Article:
“You seem to have left a lot out. I lived there for 4 years. It was great, but you sound like a concierge selling the island as usual. You didn’t mention hardly any of the hardships that most everyday people and locals experience… almost everyday. …Yes, Maui is amazing, but you have illustrated an almost whimsical reality. I’ve traveled quite a bit, especially in the states, and everywhere has it’s ups and downs. What you speak of sounds like the ultimate paradise, as if all dreams, goals, and aspirations will occur simply because you moved there. I’m a realist. I have lived there. I love it. I have some great friends, but the reality is, that not everyone’s experience has been so great. Many a local are not simply comforted by having sunshine everyday, or the ocean. In fact, many feel plagued by it at times, as if there was no escape. Many people can’t find the time in between work and family to start the business of their dreams. Many people don’t have union jobs that, let’s face it, are very hard to get released from. Many people look for love on Maui all day long and never find it. Many people work 2-3 jobs, can’t find descent (sic) housing, and get ripped off by the slumlords. Overworked, underpayed, overwhelmed, and overpopulated is just a little something that my local friends want to add into your blog, especially for the newbies. Aloha:)

So, let me know what you think…particularly if you have lived on the island and left. (Some people move here, then leave…then move back again. Sometimes multiple times.) I spoke with my niece’s teacher on the mainland who said, “I used to live in Hawaii. I was so over it by the time I left. Six years was plenty!”

Looking forward to your letters.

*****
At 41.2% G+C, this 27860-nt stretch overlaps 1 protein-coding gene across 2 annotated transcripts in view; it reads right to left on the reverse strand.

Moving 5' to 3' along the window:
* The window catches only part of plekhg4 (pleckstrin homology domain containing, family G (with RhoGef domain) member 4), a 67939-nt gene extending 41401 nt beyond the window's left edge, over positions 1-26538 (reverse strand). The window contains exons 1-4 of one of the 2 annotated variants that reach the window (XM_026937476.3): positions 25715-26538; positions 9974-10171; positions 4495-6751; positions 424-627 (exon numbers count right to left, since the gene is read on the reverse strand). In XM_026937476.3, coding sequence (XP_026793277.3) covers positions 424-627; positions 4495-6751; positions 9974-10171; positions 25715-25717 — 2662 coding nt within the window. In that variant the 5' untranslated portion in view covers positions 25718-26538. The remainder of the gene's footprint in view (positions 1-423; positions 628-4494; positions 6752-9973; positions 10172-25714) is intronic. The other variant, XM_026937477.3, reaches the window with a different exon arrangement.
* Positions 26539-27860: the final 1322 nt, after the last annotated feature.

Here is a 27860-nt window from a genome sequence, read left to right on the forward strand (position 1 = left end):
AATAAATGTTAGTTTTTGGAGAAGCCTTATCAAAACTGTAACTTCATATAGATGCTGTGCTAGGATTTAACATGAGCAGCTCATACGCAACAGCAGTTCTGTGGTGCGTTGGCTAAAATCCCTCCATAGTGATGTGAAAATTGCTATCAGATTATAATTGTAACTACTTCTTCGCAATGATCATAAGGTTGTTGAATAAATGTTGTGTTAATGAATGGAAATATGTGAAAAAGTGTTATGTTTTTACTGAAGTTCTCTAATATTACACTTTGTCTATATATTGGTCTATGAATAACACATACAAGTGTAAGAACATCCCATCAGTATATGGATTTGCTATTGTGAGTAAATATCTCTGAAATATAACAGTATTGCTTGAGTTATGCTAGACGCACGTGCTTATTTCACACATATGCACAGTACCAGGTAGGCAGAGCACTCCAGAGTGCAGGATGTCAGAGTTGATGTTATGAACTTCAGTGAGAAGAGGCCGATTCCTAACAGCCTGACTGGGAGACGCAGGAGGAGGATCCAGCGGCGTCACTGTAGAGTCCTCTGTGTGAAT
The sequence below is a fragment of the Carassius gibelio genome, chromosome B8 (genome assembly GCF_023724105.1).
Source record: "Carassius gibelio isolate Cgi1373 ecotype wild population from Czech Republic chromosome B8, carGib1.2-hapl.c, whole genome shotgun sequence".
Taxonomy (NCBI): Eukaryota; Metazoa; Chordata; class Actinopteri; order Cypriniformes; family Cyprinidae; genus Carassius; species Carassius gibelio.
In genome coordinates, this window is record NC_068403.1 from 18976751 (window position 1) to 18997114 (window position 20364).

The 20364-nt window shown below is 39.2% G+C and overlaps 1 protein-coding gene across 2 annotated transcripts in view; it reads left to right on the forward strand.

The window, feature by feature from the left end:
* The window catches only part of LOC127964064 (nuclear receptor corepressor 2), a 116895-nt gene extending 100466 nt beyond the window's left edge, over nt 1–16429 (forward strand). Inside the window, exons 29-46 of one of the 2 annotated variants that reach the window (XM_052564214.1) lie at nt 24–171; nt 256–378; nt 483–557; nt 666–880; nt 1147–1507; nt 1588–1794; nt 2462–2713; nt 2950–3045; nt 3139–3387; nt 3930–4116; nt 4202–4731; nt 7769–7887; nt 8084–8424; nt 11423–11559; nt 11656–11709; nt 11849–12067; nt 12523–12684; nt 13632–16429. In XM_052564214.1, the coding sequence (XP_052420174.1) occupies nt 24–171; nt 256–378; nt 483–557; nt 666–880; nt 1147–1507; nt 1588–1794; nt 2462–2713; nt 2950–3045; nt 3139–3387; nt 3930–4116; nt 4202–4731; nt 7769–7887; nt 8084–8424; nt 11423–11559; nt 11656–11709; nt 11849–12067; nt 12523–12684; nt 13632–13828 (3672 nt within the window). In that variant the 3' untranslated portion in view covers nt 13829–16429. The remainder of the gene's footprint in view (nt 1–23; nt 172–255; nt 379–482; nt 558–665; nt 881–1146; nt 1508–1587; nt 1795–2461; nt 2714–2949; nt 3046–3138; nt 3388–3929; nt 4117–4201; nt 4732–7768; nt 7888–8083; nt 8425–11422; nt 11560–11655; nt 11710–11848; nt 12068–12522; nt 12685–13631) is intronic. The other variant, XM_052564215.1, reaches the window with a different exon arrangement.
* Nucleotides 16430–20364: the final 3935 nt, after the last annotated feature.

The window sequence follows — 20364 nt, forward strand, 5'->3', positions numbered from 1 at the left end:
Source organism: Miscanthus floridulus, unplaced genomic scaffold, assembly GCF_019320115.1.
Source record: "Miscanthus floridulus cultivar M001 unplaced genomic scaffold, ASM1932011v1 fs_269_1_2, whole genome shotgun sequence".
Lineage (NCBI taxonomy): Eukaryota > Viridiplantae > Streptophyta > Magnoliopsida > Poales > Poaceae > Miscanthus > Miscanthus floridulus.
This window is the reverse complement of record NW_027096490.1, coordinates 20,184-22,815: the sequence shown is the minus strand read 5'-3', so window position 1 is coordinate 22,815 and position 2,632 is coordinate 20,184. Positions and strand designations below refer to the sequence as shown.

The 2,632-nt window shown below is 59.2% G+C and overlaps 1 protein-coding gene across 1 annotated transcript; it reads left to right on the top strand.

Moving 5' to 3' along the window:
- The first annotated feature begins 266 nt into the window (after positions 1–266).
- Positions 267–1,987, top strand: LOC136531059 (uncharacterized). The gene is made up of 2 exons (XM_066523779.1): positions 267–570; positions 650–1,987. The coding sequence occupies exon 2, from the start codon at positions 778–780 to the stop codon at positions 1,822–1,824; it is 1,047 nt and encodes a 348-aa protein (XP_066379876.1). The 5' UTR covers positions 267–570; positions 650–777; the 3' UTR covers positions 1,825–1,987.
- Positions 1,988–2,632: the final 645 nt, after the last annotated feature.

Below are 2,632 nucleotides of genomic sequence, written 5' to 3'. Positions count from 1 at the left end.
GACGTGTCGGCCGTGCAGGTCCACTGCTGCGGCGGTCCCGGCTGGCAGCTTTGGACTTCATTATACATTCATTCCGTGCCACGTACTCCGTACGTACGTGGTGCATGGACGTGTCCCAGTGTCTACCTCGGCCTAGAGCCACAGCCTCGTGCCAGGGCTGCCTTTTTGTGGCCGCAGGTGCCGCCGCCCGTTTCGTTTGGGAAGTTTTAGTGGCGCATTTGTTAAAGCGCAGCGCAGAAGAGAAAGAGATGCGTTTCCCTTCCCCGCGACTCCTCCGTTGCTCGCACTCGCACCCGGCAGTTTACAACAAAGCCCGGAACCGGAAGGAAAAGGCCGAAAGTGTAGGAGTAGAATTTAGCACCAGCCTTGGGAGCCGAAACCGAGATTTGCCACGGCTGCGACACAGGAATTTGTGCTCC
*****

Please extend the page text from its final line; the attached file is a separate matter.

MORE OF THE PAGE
A hui hou! if you’d like to stay in the loop, please click the “Follow” button on the Homepage, or to the right.

Aloha, Jamaica

How Living on Maui Changes Your Money Habits

Aloha!

Well, you spend your money differently. The mainland has all those temptations that Maui doesn’t: Bed, Bath, and Beyond, for instance….which I call “the place with everything you never knew you needed, but have to have.” Same with Bath and Body Works. Wander through a place like that on the mainland and you’re buying those scented pump soaps because they’re five for $25.00 or whatever, and that’s money you hadn’t planned to spend. Now take away Michael’s huge craft store (and Richardson’s). Not to mention Kohl’s, JC Penney’s, Victoria’s Secret….Pottery Barn, Crate and Barrel, Restoration Hardware, The Container Store. And of course, Nordstom and Neiman Marcus (“needless markup”) as my friend calls it.

But, you think, I’ll just end up ordering those things online. How will this save money? One word: shipping costs. Recently, I tried to order a sunscreen/moisturizer online that I’ve been using for years. Usually, I buy it when I’m on the mainland and bring it back (just like everything else) but I hadn’t been to the mainland lately. I’d had some luck ordering from them online before, but this time, two little bottles of cream were going to be $45.00 for shipping. (Would have been about $7.95 to ship on the mainland). I pleaded. Wheedled. Cajoled. “Can I just mail you a flat-rate shipping box? That’s $12.00, and I could get ten of those suckers in there!” No, they said. They were sorry, but shipping to Hawaii had gone way up, but most of it was the “handling.” Guess my sunscreen needed to get a massage before they could put it in a box.